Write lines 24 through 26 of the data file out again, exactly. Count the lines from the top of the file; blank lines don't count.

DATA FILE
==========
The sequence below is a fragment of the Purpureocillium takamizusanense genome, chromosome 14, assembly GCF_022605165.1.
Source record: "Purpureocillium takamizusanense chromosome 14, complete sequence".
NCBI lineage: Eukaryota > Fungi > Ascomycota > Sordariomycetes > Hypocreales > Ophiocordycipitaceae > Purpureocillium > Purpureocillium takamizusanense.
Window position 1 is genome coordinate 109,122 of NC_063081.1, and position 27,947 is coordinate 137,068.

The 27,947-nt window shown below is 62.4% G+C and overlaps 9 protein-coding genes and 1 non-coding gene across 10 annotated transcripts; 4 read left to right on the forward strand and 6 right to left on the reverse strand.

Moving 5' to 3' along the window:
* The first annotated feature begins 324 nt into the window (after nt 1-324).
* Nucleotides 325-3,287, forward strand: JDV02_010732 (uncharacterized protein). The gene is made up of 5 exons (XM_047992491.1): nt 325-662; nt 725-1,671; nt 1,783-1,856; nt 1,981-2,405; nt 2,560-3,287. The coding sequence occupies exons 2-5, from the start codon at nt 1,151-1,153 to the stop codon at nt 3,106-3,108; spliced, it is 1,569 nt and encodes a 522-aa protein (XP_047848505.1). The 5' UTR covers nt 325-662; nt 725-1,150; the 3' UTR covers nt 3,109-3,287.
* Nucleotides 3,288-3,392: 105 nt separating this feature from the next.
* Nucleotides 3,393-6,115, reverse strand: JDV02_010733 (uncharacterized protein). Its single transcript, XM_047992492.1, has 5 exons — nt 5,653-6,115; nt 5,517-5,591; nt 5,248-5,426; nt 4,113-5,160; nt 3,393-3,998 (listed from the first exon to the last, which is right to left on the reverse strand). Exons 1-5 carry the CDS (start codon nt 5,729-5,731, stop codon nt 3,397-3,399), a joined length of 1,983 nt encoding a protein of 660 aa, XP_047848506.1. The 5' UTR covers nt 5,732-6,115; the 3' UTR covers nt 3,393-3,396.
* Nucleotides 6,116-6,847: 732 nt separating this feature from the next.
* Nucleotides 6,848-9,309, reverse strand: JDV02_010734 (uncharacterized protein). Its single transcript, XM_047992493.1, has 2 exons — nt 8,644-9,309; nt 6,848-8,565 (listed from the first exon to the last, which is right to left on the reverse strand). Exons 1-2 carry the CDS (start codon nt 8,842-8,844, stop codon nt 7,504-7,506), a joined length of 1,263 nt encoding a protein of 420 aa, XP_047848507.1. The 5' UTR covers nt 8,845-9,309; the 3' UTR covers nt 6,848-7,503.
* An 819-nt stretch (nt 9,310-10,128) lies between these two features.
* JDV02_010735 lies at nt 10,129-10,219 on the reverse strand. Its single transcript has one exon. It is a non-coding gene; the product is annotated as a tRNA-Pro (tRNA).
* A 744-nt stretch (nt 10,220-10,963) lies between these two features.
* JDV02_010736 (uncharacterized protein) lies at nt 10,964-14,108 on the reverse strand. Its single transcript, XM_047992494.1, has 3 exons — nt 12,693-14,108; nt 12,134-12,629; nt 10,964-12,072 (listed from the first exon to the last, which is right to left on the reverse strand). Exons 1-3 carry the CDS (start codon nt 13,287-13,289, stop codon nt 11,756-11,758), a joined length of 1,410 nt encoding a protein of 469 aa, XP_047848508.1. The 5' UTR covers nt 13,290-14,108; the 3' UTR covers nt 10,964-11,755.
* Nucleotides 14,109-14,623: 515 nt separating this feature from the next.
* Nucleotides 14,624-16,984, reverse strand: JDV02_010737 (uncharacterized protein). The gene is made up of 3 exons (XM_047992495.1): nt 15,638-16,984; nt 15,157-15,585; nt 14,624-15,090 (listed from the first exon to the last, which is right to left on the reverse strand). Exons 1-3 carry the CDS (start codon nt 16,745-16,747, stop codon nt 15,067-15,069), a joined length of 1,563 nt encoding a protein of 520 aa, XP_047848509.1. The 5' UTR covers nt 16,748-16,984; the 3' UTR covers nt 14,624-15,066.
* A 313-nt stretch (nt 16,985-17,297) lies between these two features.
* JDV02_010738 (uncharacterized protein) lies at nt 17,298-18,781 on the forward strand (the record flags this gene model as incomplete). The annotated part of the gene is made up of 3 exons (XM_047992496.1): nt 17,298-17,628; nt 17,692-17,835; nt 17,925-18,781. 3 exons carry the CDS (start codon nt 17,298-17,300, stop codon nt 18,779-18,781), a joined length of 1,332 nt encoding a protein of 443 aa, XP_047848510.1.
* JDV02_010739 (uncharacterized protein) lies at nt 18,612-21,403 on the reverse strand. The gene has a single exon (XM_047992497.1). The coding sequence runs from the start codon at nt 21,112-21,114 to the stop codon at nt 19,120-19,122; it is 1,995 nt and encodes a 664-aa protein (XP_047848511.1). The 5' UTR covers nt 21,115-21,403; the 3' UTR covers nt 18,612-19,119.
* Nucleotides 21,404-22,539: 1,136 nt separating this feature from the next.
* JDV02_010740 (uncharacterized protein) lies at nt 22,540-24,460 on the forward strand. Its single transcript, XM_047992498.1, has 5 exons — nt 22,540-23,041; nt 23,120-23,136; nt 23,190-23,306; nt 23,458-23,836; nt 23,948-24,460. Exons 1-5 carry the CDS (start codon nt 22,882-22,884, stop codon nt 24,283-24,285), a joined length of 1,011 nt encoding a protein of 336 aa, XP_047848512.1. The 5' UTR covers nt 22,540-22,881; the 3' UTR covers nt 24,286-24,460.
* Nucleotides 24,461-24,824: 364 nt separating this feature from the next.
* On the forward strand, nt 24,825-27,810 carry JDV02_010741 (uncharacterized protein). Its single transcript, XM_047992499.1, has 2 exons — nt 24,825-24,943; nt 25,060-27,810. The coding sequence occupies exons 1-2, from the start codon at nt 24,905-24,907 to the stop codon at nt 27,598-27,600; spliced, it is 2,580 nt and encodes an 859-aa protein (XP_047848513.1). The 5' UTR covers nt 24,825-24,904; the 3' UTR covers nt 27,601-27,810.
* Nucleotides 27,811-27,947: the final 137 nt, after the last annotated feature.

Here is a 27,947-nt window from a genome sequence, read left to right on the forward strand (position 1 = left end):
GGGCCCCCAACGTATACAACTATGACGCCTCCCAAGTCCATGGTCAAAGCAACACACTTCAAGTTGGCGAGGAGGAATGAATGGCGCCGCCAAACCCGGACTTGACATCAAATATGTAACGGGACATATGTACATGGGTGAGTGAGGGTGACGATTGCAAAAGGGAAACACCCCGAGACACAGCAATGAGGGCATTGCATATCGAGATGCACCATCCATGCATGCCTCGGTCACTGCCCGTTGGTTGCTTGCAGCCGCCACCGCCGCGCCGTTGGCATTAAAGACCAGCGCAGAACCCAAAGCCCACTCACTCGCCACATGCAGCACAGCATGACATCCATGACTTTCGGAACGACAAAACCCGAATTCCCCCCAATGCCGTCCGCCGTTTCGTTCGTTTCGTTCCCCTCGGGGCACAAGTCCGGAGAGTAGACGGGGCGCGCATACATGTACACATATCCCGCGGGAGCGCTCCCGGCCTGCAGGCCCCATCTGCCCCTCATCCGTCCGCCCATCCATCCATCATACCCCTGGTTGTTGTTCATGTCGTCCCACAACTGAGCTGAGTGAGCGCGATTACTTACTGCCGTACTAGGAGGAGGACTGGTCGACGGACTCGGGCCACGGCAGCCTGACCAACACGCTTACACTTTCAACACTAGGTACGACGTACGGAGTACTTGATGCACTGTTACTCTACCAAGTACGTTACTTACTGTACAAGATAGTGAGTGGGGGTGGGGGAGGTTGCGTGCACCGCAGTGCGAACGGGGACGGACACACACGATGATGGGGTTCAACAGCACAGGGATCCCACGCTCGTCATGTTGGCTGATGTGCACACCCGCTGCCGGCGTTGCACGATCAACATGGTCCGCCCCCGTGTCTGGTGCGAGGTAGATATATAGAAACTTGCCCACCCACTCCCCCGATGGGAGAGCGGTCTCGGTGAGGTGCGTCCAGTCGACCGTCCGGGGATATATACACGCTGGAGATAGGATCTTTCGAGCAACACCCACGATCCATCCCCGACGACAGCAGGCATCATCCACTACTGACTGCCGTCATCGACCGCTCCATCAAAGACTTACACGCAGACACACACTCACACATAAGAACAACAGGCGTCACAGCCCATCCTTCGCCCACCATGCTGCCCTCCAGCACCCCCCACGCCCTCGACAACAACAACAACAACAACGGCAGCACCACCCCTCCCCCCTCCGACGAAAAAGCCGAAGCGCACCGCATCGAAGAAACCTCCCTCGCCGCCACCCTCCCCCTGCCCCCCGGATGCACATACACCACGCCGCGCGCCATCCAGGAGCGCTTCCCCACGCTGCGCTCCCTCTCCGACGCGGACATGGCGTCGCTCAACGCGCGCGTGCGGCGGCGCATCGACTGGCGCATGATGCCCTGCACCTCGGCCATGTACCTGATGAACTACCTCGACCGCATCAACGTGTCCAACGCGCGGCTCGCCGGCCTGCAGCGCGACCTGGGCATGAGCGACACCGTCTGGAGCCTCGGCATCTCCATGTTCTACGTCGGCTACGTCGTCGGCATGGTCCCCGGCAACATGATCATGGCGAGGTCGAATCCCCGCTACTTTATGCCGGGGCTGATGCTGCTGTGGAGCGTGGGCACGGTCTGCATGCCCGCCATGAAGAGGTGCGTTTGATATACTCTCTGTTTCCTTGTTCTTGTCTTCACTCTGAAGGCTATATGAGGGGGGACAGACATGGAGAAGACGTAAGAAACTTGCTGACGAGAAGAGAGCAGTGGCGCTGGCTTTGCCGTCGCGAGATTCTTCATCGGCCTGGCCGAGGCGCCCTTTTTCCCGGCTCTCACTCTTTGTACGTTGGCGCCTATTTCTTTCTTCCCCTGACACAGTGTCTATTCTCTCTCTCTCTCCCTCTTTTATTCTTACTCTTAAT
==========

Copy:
* Nucleotides 24,461-24,824: 364 nt separating this feature from the next.
* On the forward strand, nt 24,825-27,810 carry JDV02_010741 (uncharacterized protein). Its single transcript, XM_047992499.1, has 2 exons — nt 24,825-24,943; nt 25,060-27,810. The coding sequence occupies exons 1-2, from the start codon at nt 24,905-24,907 to the stop codon at nt 27,598-27,600; spliced, it is 2,580 nt and encodes an 859-aa protein (XP_047848513.1). The 5' UTR covers nt 24,825-24,904; the 3' UTR covers nt 27,601-27,810.
* Nucleotides 27,811-27,947: the final 137 nt, after the last annotated feature.